This book begins with the birth of a baby boy. His mother names him Becan, which means "little one" in Irish. Becan's feet grew unusually large, but he remained relatively short. His mother died while he was young. His father who was a peddler was away often and would bring back what was needed. One day he came back with a new wife and her three almost grown daughters. Then he went off to work again. The stepmother and her daughters watched Becan and always blamed everything on him. The daughters called him Little Big Foot. Eventually the stepmother got sick of having him around and sent him off to be a herdboy for the cows. Becan was fine with this however he was afraid of the tales he heard about the large speckled bull who could kill a man by kicking him. 

One day the bull arrived at the field where Becan took his father's cows. Becan scratched him in the same place the cows liked to be scratched and they became friends. Becan would tell the bull about his problems and one day the bull talked back. He told Becan he would not starve while he was around and told him to pull out what was in his ear. This was an amazing meal wrapped in a table cloth. After that every day the bull would come at lunch time to feed Becan. He stopped accepting the scraps his stepmother offered for dinner and she became suspicious. She sent her eldest daughter to spy on him to see who was feeding him. The daughter came home and reported to the mother. The mother told her they would kill the bull and have a nice stew. Becan heard everything although they thought he was asleep. 

At day break Becan ran off to warn his friend. The bull told him to jump on his back and they would escape. The traveled a long way until the bull stopped and told Becan that this is where they would say goodbye. He told him a grey bull would come to fight him and the grey bull would kill him. When he died he told Becan to twist off his extra long tail and wear it as a belt. Becan should use it whenever he needed the bull the most. Becan was horrified at this thought, but the bull insisted. All happened as the speckled bull said. The grey bull arrived and they fought all day. At days end the speckled bull was dead and the grey bull had disappeared. Becan cried all night by his friend then remembering what he said he easily twisted off his tail and wrapped it around his body twice as a belt. Then he reached in his ear one more time and pulled out the white table cloth and covered the bull with it. Then he wandered off on his own.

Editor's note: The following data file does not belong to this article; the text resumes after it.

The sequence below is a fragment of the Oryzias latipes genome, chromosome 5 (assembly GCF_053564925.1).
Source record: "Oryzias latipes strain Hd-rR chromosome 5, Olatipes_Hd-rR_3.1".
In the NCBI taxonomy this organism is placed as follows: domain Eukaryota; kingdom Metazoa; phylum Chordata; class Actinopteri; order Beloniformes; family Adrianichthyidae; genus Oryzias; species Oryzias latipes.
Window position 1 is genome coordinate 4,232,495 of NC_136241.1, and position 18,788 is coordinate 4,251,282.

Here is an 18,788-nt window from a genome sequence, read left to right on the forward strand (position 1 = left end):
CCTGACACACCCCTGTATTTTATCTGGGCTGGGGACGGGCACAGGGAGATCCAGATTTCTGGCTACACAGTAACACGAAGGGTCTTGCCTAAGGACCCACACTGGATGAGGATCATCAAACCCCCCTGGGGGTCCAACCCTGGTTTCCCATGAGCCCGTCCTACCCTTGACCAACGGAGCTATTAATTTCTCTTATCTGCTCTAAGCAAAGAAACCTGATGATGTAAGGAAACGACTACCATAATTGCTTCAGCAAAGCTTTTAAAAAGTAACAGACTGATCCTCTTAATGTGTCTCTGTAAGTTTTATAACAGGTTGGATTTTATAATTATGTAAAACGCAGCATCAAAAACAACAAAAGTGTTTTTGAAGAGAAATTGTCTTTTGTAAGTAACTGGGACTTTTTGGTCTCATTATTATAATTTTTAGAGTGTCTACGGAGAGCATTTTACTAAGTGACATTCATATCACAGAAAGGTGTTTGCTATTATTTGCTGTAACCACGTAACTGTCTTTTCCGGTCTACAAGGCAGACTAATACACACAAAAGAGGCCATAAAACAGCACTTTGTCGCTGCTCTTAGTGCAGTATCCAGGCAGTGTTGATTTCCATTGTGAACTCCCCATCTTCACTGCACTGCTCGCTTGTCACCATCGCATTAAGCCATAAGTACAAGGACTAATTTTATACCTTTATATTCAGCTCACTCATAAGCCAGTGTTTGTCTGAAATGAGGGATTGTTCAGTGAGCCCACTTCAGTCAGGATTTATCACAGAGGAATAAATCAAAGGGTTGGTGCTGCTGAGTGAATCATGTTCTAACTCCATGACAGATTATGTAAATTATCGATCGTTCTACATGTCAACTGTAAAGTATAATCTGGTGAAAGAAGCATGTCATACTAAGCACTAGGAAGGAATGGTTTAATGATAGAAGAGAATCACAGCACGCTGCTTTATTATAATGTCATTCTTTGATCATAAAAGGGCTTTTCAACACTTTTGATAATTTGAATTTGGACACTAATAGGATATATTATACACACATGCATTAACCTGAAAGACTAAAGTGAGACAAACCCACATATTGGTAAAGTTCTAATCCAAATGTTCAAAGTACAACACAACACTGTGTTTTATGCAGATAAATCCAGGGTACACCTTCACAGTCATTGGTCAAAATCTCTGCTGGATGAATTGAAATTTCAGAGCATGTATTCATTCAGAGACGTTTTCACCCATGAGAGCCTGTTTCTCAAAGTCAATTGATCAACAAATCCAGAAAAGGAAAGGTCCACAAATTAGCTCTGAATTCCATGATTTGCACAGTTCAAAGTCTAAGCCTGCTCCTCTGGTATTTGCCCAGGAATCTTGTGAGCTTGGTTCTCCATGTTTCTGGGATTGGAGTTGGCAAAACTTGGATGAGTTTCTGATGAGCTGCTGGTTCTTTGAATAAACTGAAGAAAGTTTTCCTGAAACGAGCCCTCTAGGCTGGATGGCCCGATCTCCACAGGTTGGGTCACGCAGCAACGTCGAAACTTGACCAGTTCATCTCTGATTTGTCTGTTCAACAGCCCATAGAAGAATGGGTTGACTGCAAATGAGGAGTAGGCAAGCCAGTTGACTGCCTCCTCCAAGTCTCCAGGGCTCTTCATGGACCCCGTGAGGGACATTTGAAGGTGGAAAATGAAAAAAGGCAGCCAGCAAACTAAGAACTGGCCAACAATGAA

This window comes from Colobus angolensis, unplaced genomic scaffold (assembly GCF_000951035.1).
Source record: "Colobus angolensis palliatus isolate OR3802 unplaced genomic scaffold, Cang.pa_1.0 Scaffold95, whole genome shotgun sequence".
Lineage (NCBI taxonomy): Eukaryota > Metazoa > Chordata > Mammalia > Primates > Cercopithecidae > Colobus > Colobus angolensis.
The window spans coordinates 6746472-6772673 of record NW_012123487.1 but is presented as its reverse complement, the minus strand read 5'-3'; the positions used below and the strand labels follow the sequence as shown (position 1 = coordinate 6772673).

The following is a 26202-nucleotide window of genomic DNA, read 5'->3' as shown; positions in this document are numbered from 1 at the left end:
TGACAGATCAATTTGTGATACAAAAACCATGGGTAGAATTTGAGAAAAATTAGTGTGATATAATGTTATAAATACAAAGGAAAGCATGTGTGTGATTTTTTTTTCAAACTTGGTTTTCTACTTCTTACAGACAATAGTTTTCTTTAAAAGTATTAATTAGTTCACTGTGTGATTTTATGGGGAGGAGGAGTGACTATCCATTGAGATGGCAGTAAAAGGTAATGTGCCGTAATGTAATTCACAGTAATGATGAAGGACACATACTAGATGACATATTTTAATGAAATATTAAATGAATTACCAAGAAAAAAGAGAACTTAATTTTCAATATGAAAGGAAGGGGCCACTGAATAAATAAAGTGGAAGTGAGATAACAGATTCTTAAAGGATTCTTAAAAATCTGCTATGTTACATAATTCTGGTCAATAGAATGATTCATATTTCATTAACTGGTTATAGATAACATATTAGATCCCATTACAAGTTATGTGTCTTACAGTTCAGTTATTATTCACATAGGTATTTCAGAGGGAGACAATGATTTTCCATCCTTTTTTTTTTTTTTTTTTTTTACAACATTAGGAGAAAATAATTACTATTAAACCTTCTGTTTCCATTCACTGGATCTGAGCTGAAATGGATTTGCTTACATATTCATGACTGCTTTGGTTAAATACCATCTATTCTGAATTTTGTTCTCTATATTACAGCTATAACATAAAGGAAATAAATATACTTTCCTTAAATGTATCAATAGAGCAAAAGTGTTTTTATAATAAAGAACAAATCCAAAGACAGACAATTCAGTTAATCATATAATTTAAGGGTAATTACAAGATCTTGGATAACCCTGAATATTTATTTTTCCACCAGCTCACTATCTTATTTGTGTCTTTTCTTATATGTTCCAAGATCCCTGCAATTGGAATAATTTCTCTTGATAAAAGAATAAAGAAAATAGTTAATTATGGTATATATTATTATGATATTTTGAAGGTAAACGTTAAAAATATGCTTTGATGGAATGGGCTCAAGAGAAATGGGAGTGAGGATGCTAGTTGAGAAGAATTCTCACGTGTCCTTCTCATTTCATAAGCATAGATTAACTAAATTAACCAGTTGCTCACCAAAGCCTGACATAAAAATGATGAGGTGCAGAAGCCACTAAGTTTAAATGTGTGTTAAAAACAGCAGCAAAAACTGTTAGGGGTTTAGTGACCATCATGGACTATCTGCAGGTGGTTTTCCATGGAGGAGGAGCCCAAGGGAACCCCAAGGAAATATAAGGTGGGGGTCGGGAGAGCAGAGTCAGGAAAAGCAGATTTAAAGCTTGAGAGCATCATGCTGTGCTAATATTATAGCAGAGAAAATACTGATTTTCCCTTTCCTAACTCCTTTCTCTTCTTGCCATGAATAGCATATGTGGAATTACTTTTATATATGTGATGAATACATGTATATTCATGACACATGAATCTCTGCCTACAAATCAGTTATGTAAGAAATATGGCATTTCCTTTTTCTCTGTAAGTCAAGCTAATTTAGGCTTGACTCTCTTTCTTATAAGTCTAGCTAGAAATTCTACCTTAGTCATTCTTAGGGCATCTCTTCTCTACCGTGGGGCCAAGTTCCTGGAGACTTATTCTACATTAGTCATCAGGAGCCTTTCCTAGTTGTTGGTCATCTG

While walking on his own, his feet hurt (he was barefoot) and eventually a gentleman offered him a ride on his horse. When Becan told him he was going anywhere he offered Becan a job as a herdboy. The gentleman warned him that his next door neighbor was an arhach (a giant) and told him to stay on his side of the fence. Becan always wanted to see a giant, so he did not listen. When the horse, cows, sheep and donkey had eaten all the grass on the gentleman's side of the fence, Becan climbed up and saw that the giant had lots of grass and apple trees. He knocked down some of the stones of the fence so the animals could pass over it and then they all went to where there was food. The giant arrived and almost killed Becan until he remembered his bull tail belt.

The bull tail wrapped itself around the giant's neck. The giant begged for him to remove it and Becan said he only would if the giant gave him his boots and disappeared forever. The giant gave Becan his boots which fit him perfectly and also dropped his sword which Becan picked up and wore in his belt.

One day the gentleman warned Becan to stay close to home because it was Dragon Day in Kinsale. He explained that every year the dragon came out of the ocean and ate the most fair maiden. If the fairest maiden was not tied to the post to be eaten the dragon would make the water swell over the entire town. This year the fairest maiden was the king's own daughter, Princess Finola. Well of course, Becan went off to see what was going to happen. He rode the man's donkey to town and saw the princess tied to a post. Everyone around her ignored her cries for help and would not look at her. Then he said he would fight for her. And the dragon appeared.
He and the dragon fought for a long time. His arm got tired of swinging the giant's sword. When he pricked the dragon with it, the dragon acted like it was a minor pinprick. Then Becan remembered the bull's tail and pulled it off. It magically wrapped itself around the dragon's jaws and the dragon returned to the sea with the tail.